Here’s an example of someone who is grateful for “cheap but good” financial advice. I had an enquiry from a guy in a sticky situation. He’s not been able to work for a year due to the pandemic and he has a vulnerable, elderly father. Having contacted no less than six IFAs who all refused him, he was at a loss. Each of those IFAs felt that he wasn’t going to make them any money and it was too much work for little return, so they turned him away. Luckily, he met me. When I said I’d help him, he was so bowled over, it made me feel happy. He’s fixed up a meeting and we’ll take it from there. The way I look at it is, if I have the facilities to help people, no matter what their situation, why wouldn’t I? Of course – as long as they’re prepared to take my advice. I would never force anyone into following my advice and hopefully, this gentleman will be an example where I don’t have to do much persuasion!
When Clients Don’t Part with Essential Information
Here’s another example. One of my team has a client who wants to make an investment, but he keeps stalling when it comes to providing us with vital information. Every time we ask for something, he questions it and it’s got us to a point where he’s missing the boat. If we don’t have the information, we can’t do our job. We’re not being difficult; we’re doing what we’re meant to do and making sure we’ve crossed the t’s and dotted the i’s. It baffles me really.
Where there’s Not a Will, There’s a Lot of Hungry Relatives!
Then there’s the will situation. I keep banging on about it but it’s still amazing how many people avoid it. No matter what age you are, if you own a property or have a significant asset, you need a will in place and not just any old will. Get a will prepared by someone who has proper financial knowledge, or you could end up with a problem. If you don’t have a will some of the problems you may encounter are:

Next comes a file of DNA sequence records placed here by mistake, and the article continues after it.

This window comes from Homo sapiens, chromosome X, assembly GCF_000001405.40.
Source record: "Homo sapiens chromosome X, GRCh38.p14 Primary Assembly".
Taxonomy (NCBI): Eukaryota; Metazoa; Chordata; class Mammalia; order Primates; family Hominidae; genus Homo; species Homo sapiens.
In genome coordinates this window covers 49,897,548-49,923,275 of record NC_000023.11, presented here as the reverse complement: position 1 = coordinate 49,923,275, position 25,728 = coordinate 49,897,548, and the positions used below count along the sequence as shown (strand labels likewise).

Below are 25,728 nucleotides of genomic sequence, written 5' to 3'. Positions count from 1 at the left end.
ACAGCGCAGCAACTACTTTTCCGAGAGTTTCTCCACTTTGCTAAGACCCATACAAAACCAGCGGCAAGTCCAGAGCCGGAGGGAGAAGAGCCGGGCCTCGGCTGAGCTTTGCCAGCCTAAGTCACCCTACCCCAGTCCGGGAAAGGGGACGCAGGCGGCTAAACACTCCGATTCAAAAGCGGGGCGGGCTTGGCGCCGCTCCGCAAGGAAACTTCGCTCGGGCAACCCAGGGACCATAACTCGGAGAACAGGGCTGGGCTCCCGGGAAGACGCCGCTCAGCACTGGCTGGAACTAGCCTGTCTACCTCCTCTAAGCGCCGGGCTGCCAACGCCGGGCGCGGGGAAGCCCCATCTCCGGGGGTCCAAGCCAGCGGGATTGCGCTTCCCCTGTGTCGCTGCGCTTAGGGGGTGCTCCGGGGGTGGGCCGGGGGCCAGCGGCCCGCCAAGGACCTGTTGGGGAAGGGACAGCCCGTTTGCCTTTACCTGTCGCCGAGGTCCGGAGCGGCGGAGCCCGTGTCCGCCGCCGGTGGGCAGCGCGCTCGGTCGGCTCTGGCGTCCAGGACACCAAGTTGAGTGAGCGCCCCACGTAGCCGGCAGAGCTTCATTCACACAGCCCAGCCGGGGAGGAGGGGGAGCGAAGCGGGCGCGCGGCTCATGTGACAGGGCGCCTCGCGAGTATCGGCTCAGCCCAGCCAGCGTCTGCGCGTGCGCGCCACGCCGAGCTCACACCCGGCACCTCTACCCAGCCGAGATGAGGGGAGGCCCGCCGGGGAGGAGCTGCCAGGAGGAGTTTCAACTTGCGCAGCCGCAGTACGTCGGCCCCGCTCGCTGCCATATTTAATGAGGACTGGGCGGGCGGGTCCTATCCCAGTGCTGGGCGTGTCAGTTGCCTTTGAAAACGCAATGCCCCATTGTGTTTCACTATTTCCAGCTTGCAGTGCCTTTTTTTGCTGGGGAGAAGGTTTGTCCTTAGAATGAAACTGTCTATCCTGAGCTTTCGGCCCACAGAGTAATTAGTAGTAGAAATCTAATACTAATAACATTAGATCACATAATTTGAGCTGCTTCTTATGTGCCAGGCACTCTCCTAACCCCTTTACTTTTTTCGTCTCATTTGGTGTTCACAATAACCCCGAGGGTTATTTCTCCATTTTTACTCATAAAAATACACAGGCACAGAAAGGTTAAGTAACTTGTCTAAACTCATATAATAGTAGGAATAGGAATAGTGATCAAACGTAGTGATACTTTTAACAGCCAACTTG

- Anyone can make a claim on your property, including any relative (distant or estranged).
- Your spouse/children/inheritors could end up paying significantly more.
- You might lose out on tax allowances.
Don’t use an online service or even write one yourself, trust me, your will needs to be watertight. Sometimes having a badly written will is worse than not having one. I have a well-off couple at the moment who’ve come to me for financial planning. They’ve got a six-figure sum to invest, they’ve given me oodles of information and they want to move forward. I can definitely help them but guess what? While they sensibly want to invest, their will is badly written and looking at it, they’ve lost inheritance tax planning opportunities.
I have another couple who’ve been together for 30 years, but they haven’t written their wills. As it so happens, he’s got more assets than her and while I’ve told them over the years to get their wills in place, they still haven’t. The stumbling block is that one of them feels that by writing a will, they’ve got one foot in the grave! That’s really a poor excuse – no one knows what’s going to happen from one day to the next. For more on this topic, check out my blog on wills here. Needless to say, I will cover off this topic again in the near future.
Missing Out on Investing at the Right Time
I often encounter clients that have the opportunity of investing hundreds of thousands of pounds but they’re hesitant, preferring to keep the money in the bank where it makes next to nothing. Then, a few years later, those clients come back to me and say that they’re finally ready to invest that money (because maybe they’ve realised it’s making nothing for them!). You know what? I always give them a good return and a few years later they’ll have made tens of thousands of pounds on their investment but what upsets me is that by sitting on that money, they missed out on making even more because they didn’t take my advice years earlier…
Like I said…you can lead a horse to water…
By all means, get a second opinion, get a third opinion if you want but when you have a really reputable, honest, genuine IFA (like me!) who guarantees return, don’t waste time and potentially miss out on opportunity. Worse still, listen carefully so you don’t end up in more than a difficult financial situation later on down the line.